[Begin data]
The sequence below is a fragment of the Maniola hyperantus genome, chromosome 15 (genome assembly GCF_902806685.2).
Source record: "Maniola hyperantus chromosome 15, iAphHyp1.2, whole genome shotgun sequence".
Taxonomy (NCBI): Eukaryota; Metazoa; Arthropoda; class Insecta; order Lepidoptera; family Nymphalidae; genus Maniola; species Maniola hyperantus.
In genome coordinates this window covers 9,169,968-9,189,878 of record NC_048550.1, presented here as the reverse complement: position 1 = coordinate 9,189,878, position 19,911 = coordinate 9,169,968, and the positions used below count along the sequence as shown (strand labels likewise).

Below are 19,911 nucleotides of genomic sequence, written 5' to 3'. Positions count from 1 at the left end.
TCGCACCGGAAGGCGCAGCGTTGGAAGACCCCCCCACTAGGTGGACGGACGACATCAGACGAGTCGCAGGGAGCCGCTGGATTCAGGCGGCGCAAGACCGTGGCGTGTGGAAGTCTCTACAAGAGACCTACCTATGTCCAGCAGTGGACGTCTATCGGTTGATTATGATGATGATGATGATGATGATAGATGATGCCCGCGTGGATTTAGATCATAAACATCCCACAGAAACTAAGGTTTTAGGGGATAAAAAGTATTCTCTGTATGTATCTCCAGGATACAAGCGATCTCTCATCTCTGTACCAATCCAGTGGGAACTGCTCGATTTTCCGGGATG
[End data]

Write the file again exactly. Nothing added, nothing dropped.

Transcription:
The sequence below is a fragment of the Maniola hyperantus genome, chromosome 15 (genome assembly GCF_902806685.2).
Source record: "Maniola hyperantus chromosome 15, iAphHyp1.2, whole genome shotgun sequence".
Taxonomy (NCBI): Eukaryota; Metazoa; Arthropoda; class Insecta; order Lepidoptera; family Nymphalidae; genus Maniola; species Maniola hyperantus.
In genome coordinates this window covers 9,169,968-9,189,878 of record NC_048550.1, presented here as the reverse complement: position 1 = coordinate 9,189,878, position 19,911 = coordinate 9,169,968, and the positions used below count along the sequence as shown (strand labels likewise).

Below are 19,911 nucleotides of genomic sequence, written 5' to 3'. Positions count from 1 at the left end.
TCGCACCGGAAGGCGCAGCGTTGGAAGACCCCCCCACTAGGTGGACGGACGACATCAGACGAGTCGCAGGGAGCCGCTGGATTCAGGCGGCGCAAGACCGTGGCGTGTGGAAGTCTCTACAAGAGACCTACCTATGTCCAGCAGTGGACGTCTATCGGTTGATTATGATGATGATGATGATGATGATAGATGATGCCCGCGTGGATTTAGATCATAAACATCCCACAGAAACTAAGGTTTTAGGGGATAAAAAGTATTCTCTGTATGTATCTCCAGGATACAAGCGATCTCTCATCTCTGTACCAATCCAGTGGGAACTGCTCGATTTTCCGGGATG